After years of waiting and the first three consecutive losing seasons since the early 1970s, the Broncos have appeared to have found their quarterback, and things are finally looking up.
Lock looked impressive down the stretch, leading the Broncos to a 4-1 record that closed their season at 7-9. Before Lock, the offense averaged 15.9 points, 192.3 passing yards, 0.81 passing touchdowns, 0.64 interceptions and 3.3 sacks per game, while completing 61.8% of passes with a passer rating of 78.4 under Denver’s other quarterbacks. But with Lock they improved and averaged 21.4 points, 204 passing yards, 1.4 passing touchdowns, 0.6 interceptions and one sack per game. That’s despite the fact that Lock played 20 percent of his games in a raging blizzard with the entire offense battling the flu.
Numbers aside, he appears to have that ever so crucial “it” factor, which became more apparent as the team rallied behind the rookie signal-caller.
That being said, the Broncos have to be careful that they’re not falling head over heels for fools gold. Yes, Lock looked impressive for a five-game stretch, but that’s too small a sample size to know definitively whether or not he’s Denver’s long-term solution, even though he looked the part.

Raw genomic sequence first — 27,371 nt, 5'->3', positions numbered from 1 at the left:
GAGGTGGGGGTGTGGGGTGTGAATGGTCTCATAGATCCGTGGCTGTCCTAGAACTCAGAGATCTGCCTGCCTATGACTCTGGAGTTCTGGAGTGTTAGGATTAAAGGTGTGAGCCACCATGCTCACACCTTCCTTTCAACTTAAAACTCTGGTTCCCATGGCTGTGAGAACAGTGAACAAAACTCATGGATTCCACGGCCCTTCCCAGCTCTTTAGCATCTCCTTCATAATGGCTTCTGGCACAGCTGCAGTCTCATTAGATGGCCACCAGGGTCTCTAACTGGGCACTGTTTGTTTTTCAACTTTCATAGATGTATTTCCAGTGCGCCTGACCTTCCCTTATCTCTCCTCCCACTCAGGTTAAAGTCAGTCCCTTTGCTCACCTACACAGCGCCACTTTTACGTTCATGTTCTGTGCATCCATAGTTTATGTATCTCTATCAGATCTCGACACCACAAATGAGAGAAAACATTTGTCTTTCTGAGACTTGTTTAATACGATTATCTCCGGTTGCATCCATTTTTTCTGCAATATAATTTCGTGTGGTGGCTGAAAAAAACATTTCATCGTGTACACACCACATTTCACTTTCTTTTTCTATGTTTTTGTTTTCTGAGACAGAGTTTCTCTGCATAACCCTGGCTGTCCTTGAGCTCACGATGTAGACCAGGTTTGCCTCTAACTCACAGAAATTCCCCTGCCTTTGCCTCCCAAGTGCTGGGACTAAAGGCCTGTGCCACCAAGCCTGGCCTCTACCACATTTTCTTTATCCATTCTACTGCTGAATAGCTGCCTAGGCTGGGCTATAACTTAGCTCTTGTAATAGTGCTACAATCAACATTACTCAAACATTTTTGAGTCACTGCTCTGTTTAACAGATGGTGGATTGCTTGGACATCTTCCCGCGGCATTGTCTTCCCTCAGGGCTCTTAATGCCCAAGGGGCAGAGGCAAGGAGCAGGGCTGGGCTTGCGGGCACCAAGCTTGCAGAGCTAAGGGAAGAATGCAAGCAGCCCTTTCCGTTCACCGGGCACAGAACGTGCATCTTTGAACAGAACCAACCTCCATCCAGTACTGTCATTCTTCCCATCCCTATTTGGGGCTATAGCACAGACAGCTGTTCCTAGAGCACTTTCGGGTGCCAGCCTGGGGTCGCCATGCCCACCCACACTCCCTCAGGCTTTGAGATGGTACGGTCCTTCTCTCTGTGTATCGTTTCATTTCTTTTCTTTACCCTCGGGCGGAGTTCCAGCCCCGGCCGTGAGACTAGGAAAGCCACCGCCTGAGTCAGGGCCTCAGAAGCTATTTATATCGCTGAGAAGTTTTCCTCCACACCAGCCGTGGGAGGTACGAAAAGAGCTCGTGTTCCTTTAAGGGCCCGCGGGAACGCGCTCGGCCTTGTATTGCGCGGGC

The Broncos should spend the 2020 offseason surrounding the young passer with a less porous offensive line and a bevy of weapons as he continues to develop, though they shouldn’t completely tie themselves to the rookie just yet.
Joe Flacco is the lone true enigma hanging around the Broncos’ quarterback room nowadays. While that’s certainly a welcome change from the past few years, the Broncos still must find a solution, and quickly.
Flacco’s contract used to contain a team option that would’ve allowed the team and him to part ways this offseason, saving the Broncos millions. However, the Broncos foolishly restructured that deal, and are now primed to pay Flacco $23.6 million dollars in 2020.
They can get out of the deal by cutting or trading the veteran quarterback, or if Flacco retires, but cutting him would still leave the team with $13.6 million dollars in dead cap space, freeing up $10 million.
Ideally, Flacco would retire or the Broncos would be able to find a trade partner for him, though as of now, cutting him appears the most likely remedy.
The Broncos might have actually found a solid backup quarterback in the form of Brandon Allen.
Allen didn’t show anything too impressive following Flacco’s neck injury, but he was an undeniable upgrade on the former Super Bowl champion. He moved the offense more efficiently and made fewer costly mistakes, is incredibly cheap, and is already familiar with the playbook.
Don’t be surprised if Allen makes the 2020 Broncos roster as their backup.